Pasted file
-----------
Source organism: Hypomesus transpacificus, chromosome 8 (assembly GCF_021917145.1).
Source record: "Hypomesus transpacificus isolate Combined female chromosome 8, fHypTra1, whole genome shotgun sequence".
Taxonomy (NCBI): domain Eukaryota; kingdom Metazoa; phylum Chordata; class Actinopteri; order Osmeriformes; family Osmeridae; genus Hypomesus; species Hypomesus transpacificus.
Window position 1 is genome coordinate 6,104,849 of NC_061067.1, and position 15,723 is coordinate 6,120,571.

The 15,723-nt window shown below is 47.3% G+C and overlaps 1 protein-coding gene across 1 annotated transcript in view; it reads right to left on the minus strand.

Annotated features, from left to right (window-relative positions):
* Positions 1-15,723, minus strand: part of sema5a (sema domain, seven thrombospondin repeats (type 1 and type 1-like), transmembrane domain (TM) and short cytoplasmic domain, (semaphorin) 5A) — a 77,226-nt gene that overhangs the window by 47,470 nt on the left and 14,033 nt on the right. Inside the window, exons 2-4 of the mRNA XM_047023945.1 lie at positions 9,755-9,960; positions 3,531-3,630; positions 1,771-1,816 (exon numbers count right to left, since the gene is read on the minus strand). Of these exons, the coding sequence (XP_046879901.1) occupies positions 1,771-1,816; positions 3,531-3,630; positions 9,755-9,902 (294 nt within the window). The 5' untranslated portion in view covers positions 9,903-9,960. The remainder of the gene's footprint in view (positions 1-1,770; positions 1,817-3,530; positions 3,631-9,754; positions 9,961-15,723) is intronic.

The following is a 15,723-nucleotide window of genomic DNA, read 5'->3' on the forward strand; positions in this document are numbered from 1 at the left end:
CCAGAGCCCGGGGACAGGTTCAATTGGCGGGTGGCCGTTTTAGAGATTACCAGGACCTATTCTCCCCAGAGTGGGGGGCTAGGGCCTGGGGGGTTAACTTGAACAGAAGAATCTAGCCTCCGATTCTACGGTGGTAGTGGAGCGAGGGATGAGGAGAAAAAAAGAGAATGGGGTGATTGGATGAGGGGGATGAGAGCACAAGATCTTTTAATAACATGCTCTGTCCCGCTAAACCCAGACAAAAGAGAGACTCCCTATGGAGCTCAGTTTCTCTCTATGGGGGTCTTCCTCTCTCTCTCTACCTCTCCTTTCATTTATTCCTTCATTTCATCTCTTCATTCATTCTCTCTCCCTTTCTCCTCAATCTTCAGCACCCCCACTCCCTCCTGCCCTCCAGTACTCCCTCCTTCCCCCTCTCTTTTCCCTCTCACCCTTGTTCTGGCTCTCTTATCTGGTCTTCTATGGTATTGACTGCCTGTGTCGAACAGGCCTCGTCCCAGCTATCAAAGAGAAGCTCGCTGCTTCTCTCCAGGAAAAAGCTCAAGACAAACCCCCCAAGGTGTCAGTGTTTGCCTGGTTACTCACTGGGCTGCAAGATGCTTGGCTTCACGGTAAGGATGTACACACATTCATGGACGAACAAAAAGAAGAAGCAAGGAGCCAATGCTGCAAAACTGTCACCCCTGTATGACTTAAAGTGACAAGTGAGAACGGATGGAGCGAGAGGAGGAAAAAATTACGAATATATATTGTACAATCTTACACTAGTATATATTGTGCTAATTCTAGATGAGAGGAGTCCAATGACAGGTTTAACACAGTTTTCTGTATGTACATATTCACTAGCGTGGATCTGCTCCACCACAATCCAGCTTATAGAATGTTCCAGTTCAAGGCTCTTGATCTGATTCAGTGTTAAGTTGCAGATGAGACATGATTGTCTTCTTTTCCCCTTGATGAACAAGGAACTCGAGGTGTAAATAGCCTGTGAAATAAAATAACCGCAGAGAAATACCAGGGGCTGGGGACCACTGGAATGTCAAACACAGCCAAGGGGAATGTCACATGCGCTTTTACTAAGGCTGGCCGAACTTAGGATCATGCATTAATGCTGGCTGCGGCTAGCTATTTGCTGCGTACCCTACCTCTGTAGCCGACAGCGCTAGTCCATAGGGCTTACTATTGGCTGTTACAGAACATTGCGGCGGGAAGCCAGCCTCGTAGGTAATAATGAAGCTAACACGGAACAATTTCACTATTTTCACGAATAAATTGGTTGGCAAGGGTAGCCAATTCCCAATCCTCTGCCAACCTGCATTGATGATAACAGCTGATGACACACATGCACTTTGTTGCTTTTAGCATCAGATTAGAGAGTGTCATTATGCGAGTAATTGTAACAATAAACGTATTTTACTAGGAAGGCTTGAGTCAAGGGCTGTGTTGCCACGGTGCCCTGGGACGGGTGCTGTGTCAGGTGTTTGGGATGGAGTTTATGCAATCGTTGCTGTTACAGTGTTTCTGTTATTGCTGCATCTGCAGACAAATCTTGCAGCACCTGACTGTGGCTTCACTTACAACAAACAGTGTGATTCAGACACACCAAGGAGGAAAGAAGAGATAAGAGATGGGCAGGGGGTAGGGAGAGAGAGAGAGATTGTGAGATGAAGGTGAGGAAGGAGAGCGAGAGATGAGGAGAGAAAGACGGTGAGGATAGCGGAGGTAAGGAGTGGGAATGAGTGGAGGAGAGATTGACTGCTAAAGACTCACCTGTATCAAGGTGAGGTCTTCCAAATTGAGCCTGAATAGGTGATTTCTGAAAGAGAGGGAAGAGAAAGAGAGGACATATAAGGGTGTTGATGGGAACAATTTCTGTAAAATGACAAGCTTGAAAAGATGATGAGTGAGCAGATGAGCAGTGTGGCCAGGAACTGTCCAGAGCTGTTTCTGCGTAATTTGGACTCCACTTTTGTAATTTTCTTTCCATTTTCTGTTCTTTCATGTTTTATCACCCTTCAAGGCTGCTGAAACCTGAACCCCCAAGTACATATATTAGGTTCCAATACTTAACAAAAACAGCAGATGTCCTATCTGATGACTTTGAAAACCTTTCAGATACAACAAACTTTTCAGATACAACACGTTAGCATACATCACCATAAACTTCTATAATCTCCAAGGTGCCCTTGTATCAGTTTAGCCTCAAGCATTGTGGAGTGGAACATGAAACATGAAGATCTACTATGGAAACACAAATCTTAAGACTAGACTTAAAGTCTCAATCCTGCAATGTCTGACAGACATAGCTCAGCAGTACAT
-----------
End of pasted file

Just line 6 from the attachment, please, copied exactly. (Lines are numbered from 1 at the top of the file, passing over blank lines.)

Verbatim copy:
Annotated features, from left to right (window-relative positions):